onsdag 15 maj 2013

Post Modernism and Catholicism

Punk Girl #1 by Elmar Eye
Punk Girl #1, a photo by Elmar Eye on Flickr.
In his sermon last Sunday, a local priest put his finger on what must be an important factor in the decline of the Catholic church in Europe. He said that the Second Vatican Council addressed the modern world just as it was moving into the era of Post Modernism. Post Modernism grew out of, amongst other things, the understanding of signs and symbols, through the work of people such as Levi Strauss and Sperber during the 1960s.

The first fruits of this were to be seen in fashion and music, in the Punk movement, which was about the recycling and re-use of signs. It was quickly picked up by, amongst others, the American architect Robert Venturi who wrote an influential book, best known under its revised title "Learning from Las Vegas", published in 1977. This knocked the supports away from the architectural movement known as Modernism, which had come to prominence just before World War 2 and dominated architectural theory until challenged by the Post Modernists such as Venturi.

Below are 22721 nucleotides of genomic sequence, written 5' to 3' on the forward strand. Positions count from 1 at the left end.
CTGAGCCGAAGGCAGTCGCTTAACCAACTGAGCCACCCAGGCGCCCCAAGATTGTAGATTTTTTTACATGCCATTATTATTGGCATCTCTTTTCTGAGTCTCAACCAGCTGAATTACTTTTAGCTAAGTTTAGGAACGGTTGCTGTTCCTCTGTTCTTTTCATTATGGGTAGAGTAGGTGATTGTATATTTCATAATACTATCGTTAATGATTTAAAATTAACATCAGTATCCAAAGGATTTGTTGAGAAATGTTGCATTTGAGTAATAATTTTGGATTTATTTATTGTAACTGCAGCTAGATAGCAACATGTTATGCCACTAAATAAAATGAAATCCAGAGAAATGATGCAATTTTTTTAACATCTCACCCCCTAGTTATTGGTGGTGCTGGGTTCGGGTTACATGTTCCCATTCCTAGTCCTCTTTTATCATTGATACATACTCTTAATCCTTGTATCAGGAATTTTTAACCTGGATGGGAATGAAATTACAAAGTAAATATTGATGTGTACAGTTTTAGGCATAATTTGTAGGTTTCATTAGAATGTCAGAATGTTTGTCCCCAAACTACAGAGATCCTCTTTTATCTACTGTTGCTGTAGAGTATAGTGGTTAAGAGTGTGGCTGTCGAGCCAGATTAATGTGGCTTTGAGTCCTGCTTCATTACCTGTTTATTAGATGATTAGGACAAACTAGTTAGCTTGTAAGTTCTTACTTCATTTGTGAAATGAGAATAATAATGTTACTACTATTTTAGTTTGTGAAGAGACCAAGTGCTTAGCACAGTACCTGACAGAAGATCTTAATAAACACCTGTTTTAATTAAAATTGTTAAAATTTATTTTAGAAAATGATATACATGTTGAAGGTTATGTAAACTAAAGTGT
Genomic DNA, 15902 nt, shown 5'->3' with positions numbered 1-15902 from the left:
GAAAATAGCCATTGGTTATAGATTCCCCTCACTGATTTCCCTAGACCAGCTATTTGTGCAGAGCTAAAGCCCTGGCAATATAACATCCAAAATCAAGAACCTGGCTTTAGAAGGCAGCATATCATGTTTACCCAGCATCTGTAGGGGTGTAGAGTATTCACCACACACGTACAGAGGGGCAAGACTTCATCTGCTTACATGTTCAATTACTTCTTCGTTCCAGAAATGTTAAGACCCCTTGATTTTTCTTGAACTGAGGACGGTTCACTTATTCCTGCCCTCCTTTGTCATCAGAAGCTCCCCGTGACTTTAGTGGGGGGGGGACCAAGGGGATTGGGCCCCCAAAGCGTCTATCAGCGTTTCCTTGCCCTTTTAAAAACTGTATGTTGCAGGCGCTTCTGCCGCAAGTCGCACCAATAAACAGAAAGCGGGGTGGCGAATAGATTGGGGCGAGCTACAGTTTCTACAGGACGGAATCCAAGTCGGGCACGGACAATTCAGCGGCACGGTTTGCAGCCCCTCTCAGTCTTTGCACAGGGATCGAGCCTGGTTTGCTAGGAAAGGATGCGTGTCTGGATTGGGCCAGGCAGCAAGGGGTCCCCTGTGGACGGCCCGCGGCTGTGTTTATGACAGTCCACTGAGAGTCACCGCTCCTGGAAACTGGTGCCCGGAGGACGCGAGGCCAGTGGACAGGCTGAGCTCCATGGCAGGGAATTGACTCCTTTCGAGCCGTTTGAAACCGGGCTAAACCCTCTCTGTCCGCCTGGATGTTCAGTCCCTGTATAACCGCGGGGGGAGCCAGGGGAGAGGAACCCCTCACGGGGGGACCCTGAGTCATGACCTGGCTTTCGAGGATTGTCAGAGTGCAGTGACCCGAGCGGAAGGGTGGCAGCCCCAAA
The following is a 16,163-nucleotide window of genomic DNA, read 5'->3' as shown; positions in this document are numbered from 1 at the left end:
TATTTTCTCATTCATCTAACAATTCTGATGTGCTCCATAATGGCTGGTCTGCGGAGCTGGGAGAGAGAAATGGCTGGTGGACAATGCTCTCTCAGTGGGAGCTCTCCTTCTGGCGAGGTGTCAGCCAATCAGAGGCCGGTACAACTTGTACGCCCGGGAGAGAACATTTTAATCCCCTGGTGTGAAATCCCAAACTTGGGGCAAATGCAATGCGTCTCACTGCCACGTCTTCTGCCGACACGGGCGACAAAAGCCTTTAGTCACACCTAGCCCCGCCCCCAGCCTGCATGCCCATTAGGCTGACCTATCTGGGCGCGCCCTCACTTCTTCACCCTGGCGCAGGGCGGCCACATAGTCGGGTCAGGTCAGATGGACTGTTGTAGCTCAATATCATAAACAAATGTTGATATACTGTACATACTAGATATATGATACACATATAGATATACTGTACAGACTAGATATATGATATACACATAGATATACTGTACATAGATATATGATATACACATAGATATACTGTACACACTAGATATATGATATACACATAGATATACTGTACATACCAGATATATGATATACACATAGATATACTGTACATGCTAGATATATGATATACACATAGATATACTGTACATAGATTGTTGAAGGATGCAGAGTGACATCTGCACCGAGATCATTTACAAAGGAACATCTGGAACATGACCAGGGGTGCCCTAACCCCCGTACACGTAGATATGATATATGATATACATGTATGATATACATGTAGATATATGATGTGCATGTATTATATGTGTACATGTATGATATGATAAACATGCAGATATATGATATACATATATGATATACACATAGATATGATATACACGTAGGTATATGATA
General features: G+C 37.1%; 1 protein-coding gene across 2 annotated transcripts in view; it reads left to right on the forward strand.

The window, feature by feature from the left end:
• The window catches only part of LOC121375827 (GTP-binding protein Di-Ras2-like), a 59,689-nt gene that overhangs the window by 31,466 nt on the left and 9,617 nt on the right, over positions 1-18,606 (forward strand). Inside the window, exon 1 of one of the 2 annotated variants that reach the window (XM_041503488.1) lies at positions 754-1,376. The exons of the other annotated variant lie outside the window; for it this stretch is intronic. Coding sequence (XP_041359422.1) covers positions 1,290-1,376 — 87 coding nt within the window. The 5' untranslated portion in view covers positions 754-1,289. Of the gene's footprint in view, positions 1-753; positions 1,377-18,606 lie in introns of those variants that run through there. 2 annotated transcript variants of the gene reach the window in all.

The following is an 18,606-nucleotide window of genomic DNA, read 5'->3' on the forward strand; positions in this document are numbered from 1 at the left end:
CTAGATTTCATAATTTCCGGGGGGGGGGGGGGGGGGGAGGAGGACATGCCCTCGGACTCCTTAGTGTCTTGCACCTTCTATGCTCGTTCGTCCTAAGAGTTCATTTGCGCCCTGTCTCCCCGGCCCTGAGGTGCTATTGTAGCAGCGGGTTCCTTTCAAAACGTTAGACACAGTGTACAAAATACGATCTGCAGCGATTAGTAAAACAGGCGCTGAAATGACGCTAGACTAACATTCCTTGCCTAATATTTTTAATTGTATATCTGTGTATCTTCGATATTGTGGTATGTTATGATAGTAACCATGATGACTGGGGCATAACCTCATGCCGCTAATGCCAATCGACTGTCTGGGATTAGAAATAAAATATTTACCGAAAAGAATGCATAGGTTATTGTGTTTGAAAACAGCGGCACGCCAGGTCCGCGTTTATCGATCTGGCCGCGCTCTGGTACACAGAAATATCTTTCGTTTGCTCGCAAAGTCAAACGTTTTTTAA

The irony is that the Catholic church, through its liturgical reforms, deprived itself of much of the language needed to talk to this Post Modern world, just as it was coming into existence. To understand the implications of this, ask yourself where would the Freemasons be if they abandoned their richly symbolic ceremonies?

In the light of this, it is no accident that in UK and here in Sweden, the only growth point in the Catholic church is around the old liturgy, where young people are being converted from atheism. The lesson needs to be learned and acted on.

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